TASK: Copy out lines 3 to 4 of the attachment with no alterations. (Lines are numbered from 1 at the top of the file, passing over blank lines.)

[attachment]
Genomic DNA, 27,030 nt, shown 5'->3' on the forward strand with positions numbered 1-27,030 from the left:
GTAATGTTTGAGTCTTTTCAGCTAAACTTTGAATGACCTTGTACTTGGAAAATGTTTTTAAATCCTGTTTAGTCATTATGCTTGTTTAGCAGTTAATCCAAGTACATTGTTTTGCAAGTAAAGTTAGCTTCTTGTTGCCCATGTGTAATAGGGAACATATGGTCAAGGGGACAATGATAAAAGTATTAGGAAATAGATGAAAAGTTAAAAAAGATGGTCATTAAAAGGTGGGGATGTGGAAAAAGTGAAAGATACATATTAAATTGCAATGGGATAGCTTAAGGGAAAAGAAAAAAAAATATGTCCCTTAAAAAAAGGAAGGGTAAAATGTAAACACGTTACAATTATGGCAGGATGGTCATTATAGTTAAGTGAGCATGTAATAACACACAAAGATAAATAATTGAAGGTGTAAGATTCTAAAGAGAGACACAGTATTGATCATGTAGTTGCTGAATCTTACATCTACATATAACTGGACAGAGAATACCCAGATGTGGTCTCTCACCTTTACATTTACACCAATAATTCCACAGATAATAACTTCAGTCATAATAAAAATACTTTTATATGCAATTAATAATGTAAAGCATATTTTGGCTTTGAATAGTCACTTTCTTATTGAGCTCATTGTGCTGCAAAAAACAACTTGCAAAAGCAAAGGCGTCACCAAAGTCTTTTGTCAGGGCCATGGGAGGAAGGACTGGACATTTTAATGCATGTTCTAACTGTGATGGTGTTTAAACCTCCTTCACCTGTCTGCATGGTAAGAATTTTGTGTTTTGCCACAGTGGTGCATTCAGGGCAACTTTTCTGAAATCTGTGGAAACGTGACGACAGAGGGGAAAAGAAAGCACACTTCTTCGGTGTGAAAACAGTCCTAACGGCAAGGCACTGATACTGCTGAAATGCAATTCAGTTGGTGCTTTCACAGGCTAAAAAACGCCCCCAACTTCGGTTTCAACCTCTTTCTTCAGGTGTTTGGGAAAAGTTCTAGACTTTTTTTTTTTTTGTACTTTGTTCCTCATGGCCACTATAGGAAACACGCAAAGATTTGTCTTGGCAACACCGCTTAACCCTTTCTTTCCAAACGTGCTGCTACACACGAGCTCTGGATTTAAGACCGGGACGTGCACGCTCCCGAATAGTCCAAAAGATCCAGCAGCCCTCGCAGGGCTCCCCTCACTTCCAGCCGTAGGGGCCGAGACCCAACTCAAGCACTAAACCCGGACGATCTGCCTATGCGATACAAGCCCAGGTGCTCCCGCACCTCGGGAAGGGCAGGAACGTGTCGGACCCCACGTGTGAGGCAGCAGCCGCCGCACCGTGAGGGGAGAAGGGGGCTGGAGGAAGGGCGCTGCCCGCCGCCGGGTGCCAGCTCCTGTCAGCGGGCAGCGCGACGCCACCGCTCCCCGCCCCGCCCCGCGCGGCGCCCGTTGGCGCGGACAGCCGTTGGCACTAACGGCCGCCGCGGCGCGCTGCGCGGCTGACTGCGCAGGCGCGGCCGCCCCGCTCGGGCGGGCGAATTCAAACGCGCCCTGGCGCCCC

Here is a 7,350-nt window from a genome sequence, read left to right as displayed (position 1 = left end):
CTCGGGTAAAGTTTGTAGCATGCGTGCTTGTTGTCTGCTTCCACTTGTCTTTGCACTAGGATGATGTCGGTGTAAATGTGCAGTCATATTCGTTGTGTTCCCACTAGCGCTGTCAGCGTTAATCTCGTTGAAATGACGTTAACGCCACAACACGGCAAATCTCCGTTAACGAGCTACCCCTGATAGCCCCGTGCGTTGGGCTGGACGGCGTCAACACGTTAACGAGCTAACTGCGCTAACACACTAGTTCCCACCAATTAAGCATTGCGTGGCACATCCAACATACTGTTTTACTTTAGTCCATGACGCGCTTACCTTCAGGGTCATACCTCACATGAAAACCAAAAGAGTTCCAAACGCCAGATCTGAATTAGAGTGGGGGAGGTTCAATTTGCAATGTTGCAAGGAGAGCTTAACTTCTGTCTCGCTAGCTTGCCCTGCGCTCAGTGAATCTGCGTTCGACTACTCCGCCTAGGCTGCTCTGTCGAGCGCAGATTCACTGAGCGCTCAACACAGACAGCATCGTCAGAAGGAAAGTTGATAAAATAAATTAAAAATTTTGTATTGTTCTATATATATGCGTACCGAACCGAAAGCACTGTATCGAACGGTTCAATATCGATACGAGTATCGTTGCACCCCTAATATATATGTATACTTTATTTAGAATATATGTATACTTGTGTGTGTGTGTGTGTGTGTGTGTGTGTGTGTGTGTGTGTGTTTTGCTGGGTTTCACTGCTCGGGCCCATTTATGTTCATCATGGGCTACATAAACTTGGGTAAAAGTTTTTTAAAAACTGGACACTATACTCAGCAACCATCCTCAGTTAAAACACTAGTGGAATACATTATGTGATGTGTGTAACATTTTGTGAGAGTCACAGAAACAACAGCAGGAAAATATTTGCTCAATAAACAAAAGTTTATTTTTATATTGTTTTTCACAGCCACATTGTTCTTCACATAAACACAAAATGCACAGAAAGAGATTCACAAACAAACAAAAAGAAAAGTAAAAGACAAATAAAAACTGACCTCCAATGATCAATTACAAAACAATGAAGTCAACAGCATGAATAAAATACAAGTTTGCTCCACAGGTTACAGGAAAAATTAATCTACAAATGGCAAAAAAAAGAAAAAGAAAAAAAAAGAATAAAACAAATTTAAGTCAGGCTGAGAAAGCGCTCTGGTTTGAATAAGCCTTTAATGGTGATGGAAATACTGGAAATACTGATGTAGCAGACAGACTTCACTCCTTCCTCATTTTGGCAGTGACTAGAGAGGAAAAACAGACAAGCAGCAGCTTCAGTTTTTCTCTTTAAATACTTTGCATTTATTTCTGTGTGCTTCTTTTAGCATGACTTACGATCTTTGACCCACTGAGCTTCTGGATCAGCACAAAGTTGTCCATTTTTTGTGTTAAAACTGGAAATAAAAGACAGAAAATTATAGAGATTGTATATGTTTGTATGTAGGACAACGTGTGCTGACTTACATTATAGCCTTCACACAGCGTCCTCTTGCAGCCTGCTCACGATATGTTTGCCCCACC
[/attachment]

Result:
Here is a 7,350-nt window from a genome sequence, read left to right as displayed (position 1 = left end):
CTCGGGTAAAGTTTGTAGCATGCGTGCTTGTTGTCTGCTTCCACTTGTCTTTGCACTAGGATGATGTCGGTGTAAATGTGCAGTCATATTCGTTGTGTTCCCACTAGCGCTGTCAGCGTTAATCTCGTTGAAATGACGTTAACGCCACAACACGGCAAATCTCCGTTAACGAGCTACCCCTGATAGCCCCGTGCGTTGGGCTGGACGGCGTCAACACGTTAACGAGCTAACTGCGCTAACACACTAGTTCCCACCAATTAAGCATTGCGTGGCACATCCAACATACTGTTTTACTTTAGTCCATGACGCGCTTACCTTCAGGGTCATACCTCACATGAAAACCAAAAGAGTTCCAAACGCCAGATCTGAATTAGAGTGGGGGAGGTTCAATTTGCAATGTTGCAAGGAGAGCTTAACTTCTGTCTCGCTAGCTTGCCCTGCGCTCAGTGAATCTGCGTTCGACTACTCCGCCTAGGCTGCTCTGTCGAGCGCAGATTCACTGAGCGCTCAACACAGACAGCATCGTCAGAAGGAAAGTTGATAAAATAAATTAAAAATTTTGTATTGTTCTATATATATGCGTACCGAACCGAAAGCACTGTATCGAACGGTTCAATATCGATACGAGTATCGTTGCACCCCTAATATATATGTATACTTTATTTAGAATATATGTATACTTGTGTGTGTGTGTGTGTGTGTGTGTGTGTGTGTGTGTGTGTGTTTTGCTGGGTTTCACTGCTCGGGCCCATTTATGTTCATCATGGGCTACATAAACTTGGGTAAAAGTTTTTTAAAAACTGGACACTATACTCAGCAACCATCCTCAGTTAAAACACTAGTGGAATACATTATGTGATGTGTGTAACATTTTGTGAGAGTCACAGAAACAACAGCAGGAAAATATTTGCTCAATAAACAAAAGTTTATTTTTATATTGTTTTTCACAGCCACATTGTTCTTCACATAAACACAAAATGCACAGAAAGAGATTCACAAACAAACAAAAAGAAAAGTAAAAGACAAATAAAAACTGACCTCCAATGATCAATTACAAAACAATGAAGTCAACAGCATGAATAAAATACAAGTTTGCTCCACAGGTTACAGGAAAAATTAATCTACAAATGGCAAAAAAAAGAAAAAGAAAAAAAAAGAATAAAACAAATTTAAGTCAGGCTGAGAAAGCGCTCTGGTTTGAATAAGCCTTTAATGGTGATGGAAATACTGGAAATACTGATGTAGCAGACAGACTTCACTCCTTCCTCATTTTGGCAGTGACTAGAGAGGAAAAACAGACAAGCAGCAGCTTCAGTTTTTCTCTTTAAATACTTTGCATTTATTTCTGTGTGCTTCTTTTAGCATGACTTACGATCTTTGACCCACTGAGCTTCTGGATCAGCACAAAGTTGTCCATTTTTTGTGTTAAAACTGGAAATAAAAGACAGAAAATTATAGAGATTGTATATGTTTGTATGTAGGACAACGTGTGCTGACTTACATTATAGCCTTCACACAGCGTCCTCTTGCAGCCTGCTCACGATATGTTTGCCCCACC